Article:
[Photo of Kyle Thrash by Brett Sweeney]
Every day I get asked, “How do I get a job in the music industry?” Most people are surprised by my response. Even though I have a college degree, I can’t remember any time when I’ve been actually asked about it. In the music industry, your degree doesn’t guarantee any real-world connections or success—your track record does. I’m not downplaying the importance of going to college or my hardworking music industry peers who have (myself included), I am simply saying if you are involved in creating the next biggest album on the planet, no one is going to care if you even graduated from elementary school.
While none of these jobs are easy, if you have the talent, work ethic and dedication, they can become your full-time job starting right now.
If you walked to your local college and asked to take a class on how to make a smash hit record, you would be laughed at. That is something that can’t be taught. In my line of work I’ve met a ton of engineers who simply started watching YouTube tutorials, following blogs (Joey Sturgis and Cameron Mizell are a great place to start) and buying the gear they needed from eBay and started recording bands. Some of them lucked out with an insanely successful, great-sounding record and now they have clients booked for a year straight. They had a natural talent, the education they needed and spent a massive amount of time refining their craft. So start learning: Pick up the gear and record smaller local bands (to start out).
We have all seen well-established YouTube personalities, from BryanStars to Jared Dines. At some point they thought, “Let me pick up a camera and start recording this music-related idea I had for YouTube.” After years of hard work, they built a substantial following and now make a living off (monetization) those commercials you see before their videos. I’m not saying to go out and create a channel just like theirs; I’m saying come up with your own idea for a channel, buy a camera and start creating content. If your idea is creative enough and people want to watch it, this could be your full-time career.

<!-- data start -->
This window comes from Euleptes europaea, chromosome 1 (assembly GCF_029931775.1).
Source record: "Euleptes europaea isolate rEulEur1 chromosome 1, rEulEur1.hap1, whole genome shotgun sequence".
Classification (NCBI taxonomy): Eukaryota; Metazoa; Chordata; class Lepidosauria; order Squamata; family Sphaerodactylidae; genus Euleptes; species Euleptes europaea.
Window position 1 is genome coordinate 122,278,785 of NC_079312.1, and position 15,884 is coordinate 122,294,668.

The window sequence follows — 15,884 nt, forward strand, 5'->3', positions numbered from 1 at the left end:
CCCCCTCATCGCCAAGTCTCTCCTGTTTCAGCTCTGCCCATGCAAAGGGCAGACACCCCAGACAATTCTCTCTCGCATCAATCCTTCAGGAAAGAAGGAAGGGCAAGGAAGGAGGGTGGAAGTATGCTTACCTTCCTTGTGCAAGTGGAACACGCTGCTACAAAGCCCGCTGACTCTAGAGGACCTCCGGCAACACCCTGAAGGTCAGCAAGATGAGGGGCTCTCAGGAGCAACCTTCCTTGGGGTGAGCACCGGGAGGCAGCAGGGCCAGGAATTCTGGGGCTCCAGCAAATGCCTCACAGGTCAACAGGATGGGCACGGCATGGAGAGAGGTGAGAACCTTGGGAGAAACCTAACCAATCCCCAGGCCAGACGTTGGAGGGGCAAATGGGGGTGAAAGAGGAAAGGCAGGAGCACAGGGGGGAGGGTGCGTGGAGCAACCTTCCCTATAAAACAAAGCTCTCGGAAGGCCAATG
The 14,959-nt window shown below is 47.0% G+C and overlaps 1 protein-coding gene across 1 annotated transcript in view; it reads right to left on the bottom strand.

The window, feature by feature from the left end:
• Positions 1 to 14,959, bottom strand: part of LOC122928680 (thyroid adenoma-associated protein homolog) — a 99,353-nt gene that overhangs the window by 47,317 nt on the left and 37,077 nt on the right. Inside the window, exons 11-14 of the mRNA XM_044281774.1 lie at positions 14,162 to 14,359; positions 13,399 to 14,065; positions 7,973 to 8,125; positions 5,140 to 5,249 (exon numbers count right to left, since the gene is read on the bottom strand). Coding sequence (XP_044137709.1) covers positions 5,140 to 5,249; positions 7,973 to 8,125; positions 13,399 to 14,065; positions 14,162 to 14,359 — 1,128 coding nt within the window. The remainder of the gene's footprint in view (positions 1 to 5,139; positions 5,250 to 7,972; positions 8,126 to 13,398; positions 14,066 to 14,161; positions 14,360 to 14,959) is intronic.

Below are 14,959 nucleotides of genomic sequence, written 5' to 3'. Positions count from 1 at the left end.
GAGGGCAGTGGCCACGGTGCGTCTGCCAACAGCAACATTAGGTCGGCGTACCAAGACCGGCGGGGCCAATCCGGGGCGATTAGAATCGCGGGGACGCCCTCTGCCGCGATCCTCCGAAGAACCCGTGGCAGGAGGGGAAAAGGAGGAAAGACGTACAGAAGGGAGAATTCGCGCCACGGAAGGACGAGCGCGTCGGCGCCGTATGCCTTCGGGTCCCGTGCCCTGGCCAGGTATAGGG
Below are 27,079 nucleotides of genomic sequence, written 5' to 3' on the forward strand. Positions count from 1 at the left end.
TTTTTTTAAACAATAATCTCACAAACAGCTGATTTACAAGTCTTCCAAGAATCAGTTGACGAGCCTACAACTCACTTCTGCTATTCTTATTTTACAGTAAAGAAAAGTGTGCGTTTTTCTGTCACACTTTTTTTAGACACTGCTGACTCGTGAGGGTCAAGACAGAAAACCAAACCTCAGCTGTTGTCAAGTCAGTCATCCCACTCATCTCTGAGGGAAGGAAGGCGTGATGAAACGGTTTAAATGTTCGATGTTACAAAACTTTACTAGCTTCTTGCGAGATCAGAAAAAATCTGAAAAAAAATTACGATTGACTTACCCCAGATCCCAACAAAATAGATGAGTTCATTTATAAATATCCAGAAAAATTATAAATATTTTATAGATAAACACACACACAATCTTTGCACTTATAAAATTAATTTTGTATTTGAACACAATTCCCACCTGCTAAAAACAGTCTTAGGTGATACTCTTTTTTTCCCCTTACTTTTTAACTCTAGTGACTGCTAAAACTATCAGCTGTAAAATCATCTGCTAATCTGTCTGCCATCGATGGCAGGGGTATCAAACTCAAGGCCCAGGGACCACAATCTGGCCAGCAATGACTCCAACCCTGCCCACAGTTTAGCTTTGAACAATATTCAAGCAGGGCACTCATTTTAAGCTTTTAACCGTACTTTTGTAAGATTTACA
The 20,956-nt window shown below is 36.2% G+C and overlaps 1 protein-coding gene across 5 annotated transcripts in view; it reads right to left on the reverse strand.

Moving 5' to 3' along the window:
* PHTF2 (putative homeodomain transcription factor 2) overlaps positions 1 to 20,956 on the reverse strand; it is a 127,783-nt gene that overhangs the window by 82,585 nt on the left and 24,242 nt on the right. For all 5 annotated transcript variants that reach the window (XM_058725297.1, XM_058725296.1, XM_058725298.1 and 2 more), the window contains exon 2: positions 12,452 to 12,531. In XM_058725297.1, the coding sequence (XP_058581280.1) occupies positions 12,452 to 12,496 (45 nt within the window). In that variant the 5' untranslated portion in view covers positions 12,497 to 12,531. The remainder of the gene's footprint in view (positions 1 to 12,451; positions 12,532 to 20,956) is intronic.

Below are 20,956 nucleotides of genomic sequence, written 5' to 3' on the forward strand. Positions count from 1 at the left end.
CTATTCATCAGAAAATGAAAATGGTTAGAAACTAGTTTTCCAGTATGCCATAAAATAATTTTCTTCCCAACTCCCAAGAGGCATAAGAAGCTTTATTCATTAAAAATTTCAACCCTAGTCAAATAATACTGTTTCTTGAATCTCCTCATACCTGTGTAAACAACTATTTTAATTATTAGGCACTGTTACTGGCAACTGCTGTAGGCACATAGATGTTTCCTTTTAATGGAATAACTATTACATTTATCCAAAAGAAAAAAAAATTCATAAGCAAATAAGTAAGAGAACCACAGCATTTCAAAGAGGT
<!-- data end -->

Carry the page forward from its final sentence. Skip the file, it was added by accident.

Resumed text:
How music consumers find out about bands constantly changes. Some people prefer print, some people prefer online. When Artery Recordings releases a new album, we count on smaller blogs to help pick up the news and promote it across the world. These are run by dedicated music fans who decided one day to start an online blog or site and start covering bands. The more people read their stories and click to their site, the more money they make from their banner ads. If you write content people want to read, you can make a decent living collecting CTR (click through rate) and CPM (cost per mille, or thousand) revenue from advertisers.
With new albums and press releases, bands will constantly need new photos. The only way to convey a band’s unique aesthetic is with a good photo. Do your research and pick up a decent camera and lens. I’ve seen amazing photos shot on a $400 camera that was just used properly/creatively. So watch tutorials on YouTube, pick up the gear, follow well-established photographers for pointers and practice whenever you can. You can start shooting photos of local bands for extra money and grow from there.
Every album release I do at Artery Recordings is a massive undertaking, from distribution to graphic design needs. Album covers, Facebook ads, Instagram graphics, merch designs are all hammered out by my graphic designer Sam Shepard, whom I rely on. The point is: Without a graphic designer, a band can’t print or even release a CD. So learn this skill, pick up a copy of Photoshop and develop your graphic design style on bands in your region.